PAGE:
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Originally posted by fluffy at 2007-5-30 13:27
One in three porn viewers are women(SMH)
Updated: 2007-05-30 15:08
Record numbers of Australians are visiting pornographic websites, including sexually explicit dating sites - and one in three of them is a woman.
Surprising new figures show more than one-third of internet users visited an adult website at least once in the first three months of this year.
Almost one in five was under 18, and 5 per cent were 65 or over.
The data, provided to the Sydney Morning Herald by Nielsen Net Ratings/NetView, a world leader in internet analysis, reveals 4.3 million Australians viewed pornography or visited a sex-oriented matchmaker site on the internet at least once in the quarter ending in March. This was 35 per cent of all those who used the internet in that period.
In March alone, 2.7 million Australians went to an online adult website, an increase of half a million in 18 months, or 23 per cent. The richer people were, the more likely they were to have viewed a pornographic site.
Australian psychologists and relationship counsellors say internet pornography is a new and growing cause of relationship strife and breakdown as increasing numbers of men become compulsive users.
Brett McCann, a senior lecturer in the sexual health program at the University of Sydney, said: "It's a growing problem with big implications for the public health dollar."
An investigation by the Herald has uncovered the destructive impact obsessive pornography use can have on couple's sex lives, women's self-esteem, and sense of trust.
At the same time, others are warning against a moral panic, citing research that shows pornography consumers overwhelmingly report positive benefits. Alan McKee, of the Queensland University of Technology, who with colleagues conducted a survey of more than 1000 self-selected pornography users, said 58.8 per cent said it had a positive effect on their attitudes to sex and only 6.8 per cent said it was negative.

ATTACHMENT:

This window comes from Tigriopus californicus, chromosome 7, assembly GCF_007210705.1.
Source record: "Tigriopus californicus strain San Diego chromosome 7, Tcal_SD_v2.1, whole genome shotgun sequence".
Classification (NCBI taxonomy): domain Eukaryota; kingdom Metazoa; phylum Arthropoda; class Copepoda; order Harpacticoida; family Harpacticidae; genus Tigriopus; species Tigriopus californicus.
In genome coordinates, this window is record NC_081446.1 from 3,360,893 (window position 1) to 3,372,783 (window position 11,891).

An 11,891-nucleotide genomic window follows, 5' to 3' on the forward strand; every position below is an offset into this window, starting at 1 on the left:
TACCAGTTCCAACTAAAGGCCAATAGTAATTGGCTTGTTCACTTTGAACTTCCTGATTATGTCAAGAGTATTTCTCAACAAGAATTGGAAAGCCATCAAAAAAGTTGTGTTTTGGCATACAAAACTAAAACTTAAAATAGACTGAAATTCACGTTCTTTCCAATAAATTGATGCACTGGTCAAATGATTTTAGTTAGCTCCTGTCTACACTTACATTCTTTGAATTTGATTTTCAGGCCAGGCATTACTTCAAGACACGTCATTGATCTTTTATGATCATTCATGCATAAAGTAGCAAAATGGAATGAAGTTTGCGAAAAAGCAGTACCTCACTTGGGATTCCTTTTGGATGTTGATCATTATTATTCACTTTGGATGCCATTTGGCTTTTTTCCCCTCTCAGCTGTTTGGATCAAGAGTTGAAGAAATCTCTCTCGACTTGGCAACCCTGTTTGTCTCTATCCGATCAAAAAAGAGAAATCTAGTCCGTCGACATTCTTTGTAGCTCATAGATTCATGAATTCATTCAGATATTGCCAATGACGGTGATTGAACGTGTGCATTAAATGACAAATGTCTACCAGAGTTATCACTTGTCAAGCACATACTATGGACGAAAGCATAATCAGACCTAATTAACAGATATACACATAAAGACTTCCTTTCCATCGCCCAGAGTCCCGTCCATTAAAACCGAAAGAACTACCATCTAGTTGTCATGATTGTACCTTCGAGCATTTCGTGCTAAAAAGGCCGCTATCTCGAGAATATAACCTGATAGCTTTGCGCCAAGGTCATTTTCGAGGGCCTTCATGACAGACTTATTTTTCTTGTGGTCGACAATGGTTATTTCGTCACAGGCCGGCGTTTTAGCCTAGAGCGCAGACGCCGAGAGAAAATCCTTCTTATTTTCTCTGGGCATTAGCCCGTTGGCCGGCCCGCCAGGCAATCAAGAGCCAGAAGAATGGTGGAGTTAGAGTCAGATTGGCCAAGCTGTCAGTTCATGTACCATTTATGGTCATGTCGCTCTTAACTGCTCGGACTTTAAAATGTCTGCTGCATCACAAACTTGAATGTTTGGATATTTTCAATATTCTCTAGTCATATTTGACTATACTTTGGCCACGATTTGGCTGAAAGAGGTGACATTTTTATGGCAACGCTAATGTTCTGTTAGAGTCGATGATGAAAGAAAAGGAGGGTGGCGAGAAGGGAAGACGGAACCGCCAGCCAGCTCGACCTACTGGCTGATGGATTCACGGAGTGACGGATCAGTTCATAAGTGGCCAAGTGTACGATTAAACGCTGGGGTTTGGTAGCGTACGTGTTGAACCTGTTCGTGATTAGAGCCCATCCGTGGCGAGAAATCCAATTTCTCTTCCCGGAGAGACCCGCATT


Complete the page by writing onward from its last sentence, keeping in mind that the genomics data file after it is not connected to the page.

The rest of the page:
"Australians who use pornography say it not only gives them pleasure but broadens their minds, and provides a valuable sex education," he said.
And while some women have suffered from their partner's internet porn obsession, women in general are considered the new consumer growth market, according to Fiona Patten, chief executive of the Eros Association, the adult retail industry's peak body.
Despite the internet having transformed the way pornography is consumed, the number of sex shops has also burgeoned, Ms Patten said.
There were 500 shops in 2003 and there are 900 today. Besides DVDs, they now carried a much bigger range of sex toys, erotic clothing and other paraphernalia, she said.
Big stores covering 1000 square metres had opened in some states over the past five years. The SexyLand chain in Victoria, for example, had taken advantage of changes in zoning laws to establish huge stores in commercial areas. "They are the Bunnings and Officeworks of the sex industry," Ms Patten said.
The X-rated video mail-order business had halved in size since its heydays in the 1990s because of the internet and the expansion of retail outlets. But Australia's lack of a fast broadband network, which made it difficult to download sexually explicit feature films, had helped maintain the popularity of DVDs. "We're still selling at least 10 million DVDs a year, mainly through retail outlets and by ordering through the internet," Ms Patten said.
The "pornification" of society, as described by US author Pamela Paul, has sparked a call for an investigation.
The former head of the Office of the Status of Women, Helen L'Orange, wants a royal commission or other form of national inquiry into the effects of the internet on society and relationships, with a focus on pornography.
"We've seen momentous changes in the way more people meet over the internet and the huge amount of pornography being viewed, and these changes merit investigation," she said. "It's worth taking stock and finding out what impact it is having on relationships."
She said the Whitlam government had established the Royal Commission into Human Relationships in 1974 at another time of social change to report on many aspects of male/female relationships as far as they were relevant to the federal government. The aim of the proposed inquiry would not be increased censorship but to inform, educate and raise awareness, she said.